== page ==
2. Anuraag Sanghi said, on December 6, 2007 at 8:56 am

    The below mentioned position paper on policy changes on gold outlines the history of gold deposits schemes by the Indian Government from 1962 to 1990 collected less than 100 tons (link provided in the blog).

    These were confused strategies with a strong element of mix and match of many different policies – which achieved nothing.

    (Deregulation of Gold in India; A Case Study in Deregulation of a Gold Market by Himadri Bhattacharya)

    On the more interesting issue of dollar to rupee exchange ratio. Gold price after the Bretton Woods agreement, and WW2 was fixed at US$35. US gold reserves were at call – and banks could buy gold at US$35 and sell it in the open market. USA and Britain operated what was called the London Pool – and they were sure that they could manage this – only if India (and Indians) did not buy gold.

    Morarjee Desai obliged. He ensured that India and Indians could not buy gold.

    This carried on till 1968 when the USA stopped defending the dollar-gold peg in the consumer market.

    In 1971, when the world was given the Nixon Chop

    Indian rupee pegged to the declining British Pound till 1971 – in the so-called sterling area, till it became irrelevant. For 30 years, after our so-called independence, we were hanging onto British coat-tails – and they ensured continual damage and harm to the Indian economy; with our active co-operation now.

    After 1971, it was simple, there were “limited”, “managed”, “free” floating exchange rates.

    India managed stability on rupee-pound-dollar cross currency stability with aggressive import control & import substitution; foreign aid and remittances from Indians abroad.

    India had an exports problem. Exporters were expected to manage – with impossible import systems; with a strong currency; with high interest rates; labour inflexibility; raw material shortages; no technology imports; marathon licensing norms – and an endless list. Net, nett – Indian exports suffered. This changed finally only after 1995.

    Another negative policy bias was towards a “strong currency” – (which in the Middle East means having an imposingly large currency note) and in India meant giving less rupees for for more foreign currency (unlike the Japanese Yen or Italian lira, which were in Indian perception a “weak” currencies). Devaluation was a big no-no.

    Basically, what this meant was that India went out scouting for aid – till Bombay High and foreign remittances from our expat workers improved our lot.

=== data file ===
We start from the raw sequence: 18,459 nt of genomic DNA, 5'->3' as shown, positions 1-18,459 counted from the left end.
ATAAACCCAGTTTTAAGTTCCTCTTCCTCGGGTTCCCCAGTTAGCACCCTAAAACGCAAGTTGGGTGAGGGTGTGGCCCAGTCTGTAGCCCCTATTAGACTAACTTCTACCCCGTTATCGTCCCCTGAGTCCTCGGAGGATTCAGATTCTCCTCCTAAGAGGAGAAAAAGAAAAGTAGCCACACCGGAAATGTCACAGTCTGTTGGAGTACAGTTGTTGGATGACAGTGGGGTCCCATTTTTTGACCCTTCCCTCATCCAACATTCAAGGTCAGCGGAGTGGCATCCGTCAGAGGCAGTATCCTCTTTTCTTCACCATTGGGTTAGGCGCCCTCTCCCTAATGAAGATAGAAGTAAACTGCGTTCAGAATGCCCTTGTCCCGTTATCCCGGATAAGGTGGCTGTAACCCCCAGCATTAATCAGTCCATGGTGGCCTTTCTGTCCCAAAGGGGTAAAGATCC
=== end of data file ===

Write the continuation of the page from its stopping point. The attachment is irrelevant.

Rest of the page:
3. Galeo said, on December 7, 2007 at 5:36 am


    The position paper was very informative, thanks.

    On a separate subject – how familiar are you with silver in 1800s? One of the causes of the “Panic if 1857” – a precursor to the US civil war – (http://en.wikipedia.org/wiki/Panic_of_1857) was the “..the decision of British investors to remove funds from U.S. banks…”

    I am doing some research on a related subject – and haven’t had much luck in finding resources that point to the above mentioned cause – other than the same wikipedia entry.

    Any thoughts?

    You can reach me at paragtope@gmail.com

  4. Anuraag Sanghi said, on December 7, 2007 at 8:49 am

    Gold and India and Silver and China – these are two combination in history till the 20th century.

    Three major histories in the 19th century with effect on silver: –

    1. Four major determinants – South America was a major source of silver.
    2. Major silver discoveries in South America – Colombia, Peru, Mexico, Argentina, and Bolivia.
    3. Spanish colonies in South America – Fall Of Haiti, Rise Of Cuba, Argentina.
    4. Latin for Silver is Argentum – and Argentina was named thus.
    5. Slavery outlawed in Europe – but continues in Americas.
    6. Slavery used for mining and sugar.
    7. Sugar is the other major commodity in 1800-1900
    8. The story of the pepper king.
    9. Most countries demanded and got independence from Spain in 1800-1850 period.
    10. Newly minted millionaires.

    Second was US of A –

    1. Most of the 19th century was currency mayhem in USA – where numerous banks issued numerous currencies.
    2. Corruption was endemic
    3. The American Civil War (1861–1865)
    4. 1849 – Gold discovered in California
    5. 1837 business crisis
    6. British reaction due to 1857
    7. This book can help. Just click on this
    8. Another reference. Just click on this

    Third was China and Japan –

    1. Opium was being a flooded into China – and silver flowed out of China.
    2. The Opium Wars, The Boxer Uprising; Sino Japanese Wars
    3. Japan which was the world’s 2nd largest producer of gold in 16th/17th century.
    4. The Japanese market opened up.

    I think these should give you a broad direction. On Haiti, Cuba, Opium, Japan, my blogs on these subjects can give you a start.

  5. Galeo said, on December 7, 2007 at 9:21 pm

    Thanks Anuraag

  6. Anuraag Sanghi said, on December 11, 2007 at 3:07 pm

    A blogger who has been travelling to this part of the world writes

    “…in 1969 a dollar fetched 13 rupees, although you could buy 28 rupees for a dollar in Switzerland and 40 rupees for a dollar in Kabul. The official exchange rate is now 38.50 rupees for a dollar, a nice deal”

    This demonstrates the Government’s “management” of the rupee-dollar till the 1990’s. The Govt. simply kept the rupee at a higher value – and there was active black market supported by the gold smuggling into India; drug transshipment out of India from the Golden crescent and the Golden Triangle. This artificial valuation of the rupee made exports uncompetitive; imports cheap – for which there was no foreign exchange. India regularly had meetings with AID India Consortium and elaborate cases for borrowings were made.
    Thus there was a massive arbitrage opportunity between the official rates and black market was very high. This spawned a huge crime wave.

  7. […] The promise of the Bretton Woods system was stability. USA promised the world that they will redeem the dollar for gold – at a rate of US$35. This was supposed to be done out of the London Pool system. Within 20 years, the first promise was broken. Redemptions of dollar for gold to individuals was stopped in 1968 (March15th). […]

  8. […] answer is Late Morarjee Desai – India’s ex-Prime Minister and Finance Minister. And with Morarjee Desai, were a whole lot of RBI and GOI officials who were behind 40 years of legislation which has created India’s underworld, corrupted 4 generations of India Government officials and […]

  9. […] course, there was the old case where Seymour Hersh alleged that Morarji Desai was paid of by the CIA. So, I will not repeat myself […]

  10. P Mulay said, on August 17, 2009 at 11:53 am

    Excellent article. Shall definitely read others on here too.